9. No Line on the Horizon (2009)
“Stand up to rock stars, Napoleon is in high heels / Josephine, be careful of small men with big ideas.”
— “Stand Up Comedy”
Everything about the protracted run-up to U2′s current release made even their most loyal defenders (Hi!) nervous: That they’d shelved everything they recorded with Rick Rubin (save for the so-so “Window in the Skies,” tossed onto the U218 compilation) and speed-dialed Eno and Lanois for help yet again. That they’d given Eno/Lanois songwriting credit for the first time on this, their seventh album together (not counting the Passengers soundtrack thing* from 1995). That Will.i.am (!) was remixing something called “I’ll Go Crazy If I Don’t Go Crazy Tonight.”
But after two fundamentally conservative records in the 00s, it’s a relief to hear U2 on a walkabout again. The only duds here are the songs aimed at radio: Inert lead single “Get on Your Boots,” that “Crazy” song. But “Magnificent” is an, er, resplendent stadium incantation. “Moment of Surrender” is seven-plus minutes of hypnotic sci-fi gospel. “Breathe” throbs and chimes like classic U2, but with a great huckster vocal like the one Nick Cave used on my favorite album of 2008, Dig!!! Lazarus!!! Dig!!!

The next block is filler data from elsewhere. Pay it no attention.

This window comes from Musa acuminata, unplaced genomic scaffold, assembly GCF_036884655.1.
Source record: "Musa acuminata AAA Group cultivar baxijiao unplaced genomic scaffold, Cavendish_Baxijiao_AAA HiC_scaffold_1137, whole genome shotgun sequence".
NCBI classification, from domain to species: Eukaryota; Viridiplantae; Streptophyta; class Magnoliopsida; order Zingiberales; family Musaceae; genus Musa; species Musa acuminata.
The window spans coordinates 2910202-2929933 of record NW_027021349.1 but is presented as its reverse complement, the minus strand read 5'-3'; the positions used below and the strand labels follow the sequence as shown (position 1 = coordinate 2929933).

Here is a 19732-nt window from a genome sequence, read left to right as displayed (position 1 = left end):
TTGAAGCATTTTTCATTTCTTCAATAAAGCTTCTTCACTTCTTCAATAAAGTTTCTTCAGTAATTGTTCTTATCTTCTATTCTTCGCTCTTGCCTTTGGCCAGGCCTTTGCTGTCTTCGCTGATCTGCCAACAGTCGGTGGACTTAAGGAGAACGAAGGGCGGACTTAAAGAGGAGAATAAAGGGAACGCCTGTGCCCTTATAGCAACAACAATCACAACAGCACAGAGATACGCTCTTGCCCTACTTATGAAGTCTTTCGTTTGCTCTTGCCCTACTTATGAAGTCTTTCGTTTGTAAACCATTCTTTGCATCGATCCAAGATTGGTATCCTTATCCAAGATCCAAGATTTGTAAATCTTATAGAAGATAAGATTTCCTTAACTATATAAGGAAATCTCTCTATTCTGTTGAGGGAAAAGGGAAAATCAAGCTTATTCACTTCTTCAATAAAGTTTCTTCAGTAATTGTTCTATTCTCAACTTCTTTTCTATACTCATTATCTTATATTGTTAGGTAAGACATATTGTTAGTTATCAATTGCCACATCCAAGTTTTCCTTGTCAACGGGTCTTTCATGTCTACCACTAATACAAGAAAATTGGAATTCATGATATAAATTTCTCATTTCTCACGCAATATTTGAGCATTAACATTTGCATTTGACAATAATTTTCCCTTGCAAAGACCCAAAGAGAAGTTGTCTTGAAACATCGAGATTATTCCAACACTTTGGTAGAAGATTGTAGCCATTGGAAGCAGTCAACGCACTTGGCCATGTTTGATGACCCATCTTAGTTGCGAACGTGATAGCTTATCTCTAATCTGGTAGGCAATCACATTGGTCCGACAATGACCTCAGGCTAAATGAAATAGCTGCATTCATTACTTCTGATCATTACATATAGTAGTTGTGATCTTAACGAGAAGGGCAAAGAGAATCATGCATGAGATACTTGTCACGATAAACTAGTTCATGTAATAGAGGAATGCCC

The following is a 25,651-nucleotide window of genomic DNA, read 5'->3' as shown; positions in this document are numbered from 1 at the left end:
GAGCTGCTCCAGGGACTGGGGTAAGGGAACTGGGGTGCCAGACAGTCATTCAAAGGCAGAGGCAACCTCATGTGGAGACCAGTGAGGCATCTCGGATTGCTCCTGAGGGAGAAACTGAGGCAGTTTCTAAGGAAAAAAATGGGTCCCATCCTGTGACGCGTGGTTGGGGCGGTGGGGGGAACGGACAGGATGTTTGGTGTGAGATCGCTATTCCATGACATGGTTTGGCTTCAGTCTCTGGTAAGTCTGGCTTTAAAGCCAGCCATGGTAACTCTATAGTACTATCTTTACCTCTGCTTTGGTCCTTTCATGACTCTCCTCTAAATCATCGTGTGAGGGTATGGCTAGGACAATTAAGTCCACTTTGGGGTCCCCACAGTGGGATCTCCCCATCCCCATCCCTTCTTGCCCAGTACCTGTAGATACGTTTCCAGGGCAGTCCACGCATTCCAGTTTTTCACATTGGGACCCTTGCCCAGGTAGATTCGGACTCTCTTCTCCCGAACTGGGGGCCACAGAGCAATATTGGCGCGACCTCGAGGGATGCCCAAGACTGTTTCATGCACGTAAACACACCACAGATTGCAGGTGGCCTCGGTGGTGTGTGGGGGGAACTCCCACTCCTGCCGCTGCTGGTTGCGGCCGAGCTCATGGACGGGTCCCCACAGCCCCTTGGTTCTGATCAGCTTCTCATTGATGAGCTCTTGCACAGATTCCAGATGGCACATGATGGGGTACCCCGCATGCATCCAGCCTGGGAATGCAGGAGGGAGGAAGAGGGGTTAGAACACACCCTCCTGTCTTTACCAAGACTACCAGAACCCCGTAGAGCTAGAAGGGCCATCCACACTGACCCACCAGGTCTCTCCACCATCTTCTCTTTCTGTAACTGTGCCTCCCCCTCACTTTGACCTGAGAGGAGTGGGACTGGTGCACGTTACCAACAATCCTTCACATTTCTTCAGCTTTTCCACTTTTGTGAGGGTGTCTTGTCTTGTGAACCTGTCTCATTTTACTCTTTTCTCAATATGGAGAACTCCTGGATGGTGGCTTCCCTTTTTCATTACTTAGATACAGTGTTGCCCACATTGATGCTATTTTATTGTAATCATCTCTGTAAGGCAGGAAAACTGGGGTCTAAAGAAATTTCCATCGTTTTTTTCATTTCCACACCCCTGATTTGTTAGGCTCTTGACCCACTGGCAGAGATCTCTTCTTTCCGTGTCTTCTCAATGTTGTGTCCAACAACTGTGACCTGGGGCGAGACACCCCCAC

No Line goes to some queasy places in its latter 20 minutes, and “Cedars of Lebanon” — about a war correspondent unraveling in the field — is the most despairing note they’ve left us on in a goodly while. The darkness suits them.
*U2 have inexplicably begun performing “Your Blue Room” from the Passengers album on the current 360 Tour. I guess my question here is, WTF?